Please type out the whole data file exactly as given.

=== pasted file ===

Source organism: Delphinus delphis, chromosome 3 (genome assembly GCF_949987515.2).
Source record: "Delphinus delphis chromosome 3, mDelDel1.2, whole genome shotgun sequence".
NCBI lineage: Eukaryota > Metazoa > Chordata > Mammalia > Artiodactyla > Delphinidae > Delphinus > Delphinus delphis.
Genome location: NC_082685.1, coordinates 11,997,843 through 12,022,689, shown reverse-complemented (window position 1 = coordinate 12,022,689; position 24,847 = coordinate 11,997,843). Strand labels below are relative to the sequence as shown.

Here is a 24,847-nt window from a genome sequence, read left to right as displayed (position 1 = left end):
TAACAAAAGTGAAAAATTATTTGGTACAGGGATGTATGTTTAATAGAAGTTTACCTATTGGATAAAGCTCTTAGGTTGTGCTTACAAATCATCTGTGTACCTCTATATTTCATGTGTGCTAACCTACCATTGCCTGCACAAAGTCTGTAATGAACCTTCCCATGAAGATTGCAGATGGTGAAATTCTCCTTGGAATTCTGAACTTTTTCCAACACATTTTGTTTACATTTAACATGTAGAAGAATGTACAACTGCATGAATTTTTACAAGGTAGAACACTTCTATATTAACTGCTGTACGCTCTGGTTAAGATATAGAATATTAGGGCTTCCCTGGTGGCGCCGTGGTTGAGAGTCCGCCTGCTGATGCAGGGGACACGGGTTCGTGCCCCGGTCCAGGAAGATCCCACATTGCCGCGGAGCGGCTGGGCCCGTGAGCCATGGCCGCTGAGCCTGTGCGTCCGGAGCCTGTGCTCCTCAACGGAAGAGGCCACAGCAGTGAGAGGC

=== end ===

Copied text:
Source organism: Delphinus delphis, chromosome 3 (genome assembly GCF_949987515.2).
Source record: "Delphinus delphis chromosome 3, mDelDel1.2, whole genome shotgun sequence".
NCBI lineage: Eukaryota > Metazoa > Chordata > Mammalia > Artiodactyla > Delphinidae > Delphinus > Delphinus delphis.
Genome location: NC_082685.1, coordinates 11,997,843 through 12,022,689, shown reverse-complemented (window position 1 = coordinate 12,022,689; position 24,847 = coordinate 11,997,843). Strand labels below are relative to the sequence as shown.

Here is a 24,847-nt window from a genome sequence, read left to right as displayed (position 1 = left end):
TAACAAAAGTGAAAAATTATTTGGTACAGGGATGTATGTTTAATAGAAGTTTACCTATTGGATAAAGCTCTTAGGTTGTGCTTACAAATCATCTGTGTACCTCTATATTTCATGTGTGCTAACCTACCATTGCCTGCACAAAGTCTGTAATGAACCTTCCCATGAAGATTGCAGATGGTGAAATTCTCCTTGGAATTCTGAACTTTTTCCAACACATTTTGTTTACATTTAACATGTAGAAGAATGTACAACTGCATGAATTTTTACAAGGTAGAACACTTCTATATTAACTGCTGTACGCTCTGGTTAAGATATAGAATATTAGGGCTTCCCTGGTGGCGCCGTGGTTGAGAGTCCGCCTGCTGATGCAGGGGACACGGGTTCGTGCCCCGGTCCAGGAAGATCCCACATTGCCGCGGAGCGGCTGGGCCCGTGAGCCATGGCCGCTGAGCCTGTGCGTCCGGAGCCTGTGCTCCTCAACGGAAGAGGCCACAGCAGTGAGAGGC